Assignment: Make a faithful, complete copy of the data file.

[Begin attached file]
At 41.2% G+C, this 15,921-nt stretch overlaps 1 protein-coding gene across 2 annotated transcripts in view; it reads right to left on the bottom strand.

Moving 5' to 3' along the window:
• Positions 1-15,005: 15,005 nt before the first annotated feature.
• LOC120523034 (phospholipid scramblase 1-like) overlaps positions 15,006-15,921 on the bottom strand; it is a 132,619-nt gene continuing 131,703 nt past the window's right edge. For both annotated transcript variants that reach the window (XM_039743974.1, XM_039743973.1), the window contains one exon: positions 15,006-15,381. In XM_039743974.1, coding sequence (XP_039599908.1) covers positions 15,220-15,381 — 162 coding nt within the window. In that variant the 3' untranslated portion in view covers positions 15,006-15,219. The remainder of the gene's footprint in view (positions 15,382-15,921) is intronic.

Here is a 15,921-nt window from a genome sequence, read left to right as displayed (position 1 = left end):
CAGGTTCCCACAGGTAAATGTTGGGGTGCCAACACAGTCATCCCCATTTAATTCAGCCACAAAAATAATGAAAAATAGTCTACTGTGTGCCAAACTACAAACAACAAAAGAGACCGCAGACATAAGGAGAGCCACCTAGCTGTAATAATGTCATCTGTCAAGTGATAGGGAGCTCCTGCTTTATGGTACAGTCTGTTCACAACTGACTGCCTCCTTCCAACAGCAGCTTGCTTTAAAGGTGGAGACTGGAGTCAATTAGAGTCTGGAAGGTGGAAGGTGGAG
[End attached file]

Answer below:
At 41.2% G+C, this 15,921-nt stretch overlaps 1 protein-coding gene across 2 annotated transcripts in view; it reads right to left on the bottom strand.

Moving 5' to 3' along the window:
• Positions 1-15,005: 15,005 nt before the first annotated feature.
• LOC120523034 (phospholipid scramblase 1-like) overlaps positions 15,006-15,921 on the bottom strand; it is a 132,619-nt gene continuing 131,703 nt past the window's right edge. For both annotated transcript variants that reach the window (XM_039743974.1, XM_039743973.1), the window contains one exon: positions 15,006-15,381. In XM_039743974.1, coding sequence (XP_039599908.1) covers positions 15,220-15,381 — 162 coding nt within the window. In that variant the 3' untranslated portion in view covers positions 15,006-15,219. The remainder of the gene's footprint in view (positions 15,382-15,921) is intronic.

Here is a 15,921-nt window from a genome sequence, read left to right as displayed (position 1 = left end):
CAGGTTCCCACAGGTAAATGTTGGGGTGCCAACACAGTCATCCCCATTTAATTCAGCCACAAAAATAATGAAAAATAGTCTACTGTGTGCCAAACTACAAACAACAAAAGAGACCGCAGACATAAGGAGAGCCACCTAGCTGTAATAATGTCATCTGTCAAGTGATAGGGAGCTCCTGCTTTATGGTACAGTCTGTTCACAACTGACTGCCTCCTTCCAACAGCAGCTTGCTTTAAAGGTGGAGACTGGAGTCAATTAGAGTCTGGAAGGTGGAAGGTGGAG